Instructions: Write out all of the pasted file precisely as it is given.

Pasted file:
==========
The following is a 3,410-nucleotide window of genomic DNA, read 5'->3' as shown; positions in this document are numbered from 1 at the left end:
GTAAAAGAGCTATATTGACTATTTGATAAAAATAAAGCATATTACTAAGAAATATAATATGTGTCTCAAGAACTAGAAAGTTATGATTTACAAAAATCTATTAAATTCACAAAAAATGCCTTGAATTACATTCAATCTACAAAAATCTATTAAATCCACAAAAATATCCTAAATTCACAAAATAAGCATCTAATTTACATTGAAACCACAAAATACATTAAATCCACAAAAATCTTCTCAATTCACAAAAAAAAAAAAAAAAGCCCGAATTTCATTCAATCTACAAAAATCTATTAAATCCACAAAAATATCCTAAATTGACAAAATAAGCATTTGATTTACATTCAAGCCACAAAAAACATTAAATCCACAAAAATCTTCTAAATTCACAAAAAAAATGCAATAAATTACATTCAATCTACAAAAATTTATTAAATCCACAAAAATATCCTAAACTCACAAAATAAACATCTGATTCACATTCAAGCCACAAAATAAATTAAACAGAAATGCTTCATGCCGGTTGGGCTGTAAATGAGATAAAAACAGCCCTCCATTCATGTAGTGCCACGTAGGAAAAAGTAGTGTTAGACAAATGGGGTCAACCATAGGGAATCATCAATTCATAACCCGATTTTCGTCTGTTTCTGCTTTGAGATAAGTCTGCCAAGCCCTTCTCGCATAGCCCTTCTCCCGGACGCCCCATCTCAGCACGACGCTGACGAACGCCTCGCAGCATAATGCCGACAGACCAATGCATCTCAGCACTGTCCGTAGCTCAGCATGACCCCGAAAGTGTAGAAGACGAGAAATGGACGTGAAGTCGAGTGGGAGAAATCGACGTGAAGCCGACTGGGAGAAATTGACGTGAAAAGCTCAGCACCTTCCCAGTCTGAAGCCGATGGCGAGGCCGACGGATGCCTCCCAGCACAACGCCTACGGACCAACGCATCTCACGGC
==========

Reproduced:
The following is a 3,410-nucleotide window of genomic DNA, read 5'->3' as shown; positions in this document are numbered from 1 at the left end:
GTAAAAGAGCTATATTGACTATTTGATAAAAATAAAGCATATTACTAAGAAATATAATATGTGTCTCAAGAACTAGAAAGTTATGATTTACAAAAATCTATTAAATTCACAAAAAATGCCTTGAATTACATTCAATCTACAAAAATCTATTAAATCCACAAAAATATCCTAAATTCACAAAATAAGCATCTAATTTACATTGAAACCACAAAATACATTAAATCCACAAAAATCTTCTCAATTCACAAAAAAAAAAAAAAAAGCCCGAATTTCATTCAATCTACAAAAATCTATTAAATCCACAAAAATATCCTAAATTGACAAAATAAGCATTTGATTTACATTCAAGCCACAAAAAACATTAAATCCACAAAAATCTTCTAAATTCACAAAAAAAATGCAATAAATTACATTCAATCTACAAAAATTTATTAAATCCACAAAAATATCCTAAACTCACAAAATAAACATCTGATTCACATTCAAGCCACAAAATAAATTAAACAGAAATGCTTCATGCCGGTTGGGCTGTAAATGAGATAAAAACAGCCCTCCATTCATGTAGTGCCACGTAGGAAAAAGTAGTGTTAGACAAATGGGGTCAACCATAGGGAATCATCAATTCATAACCCGATTTTCGTCTGTTTCTGCTTTGAGATAAGTCTGCCAAGCCCTTCTCGCATAGCCCTTCTCCCGGACGCCCCATCTCAGCACGACGCTGACGAACGCCTCGCAGCATAATGCCGACAGACCAATGCATCTCAGCACTGTCCGTAGCTCAGCATGACCCCGAAAGTGTAGAAGACGAGAAATGGACGTGAAGTCGAGTGGGAGAAATCGACGTGAAGCCGACTGGGAGAAATTGACGTGAAAAGCTCAGCACCTTCCCAGTCTGAAGCCGATGGCGAGGCCGACGGATGCCTCCCAGCACAACGCCTACGGACCAACGCATCTCACGGC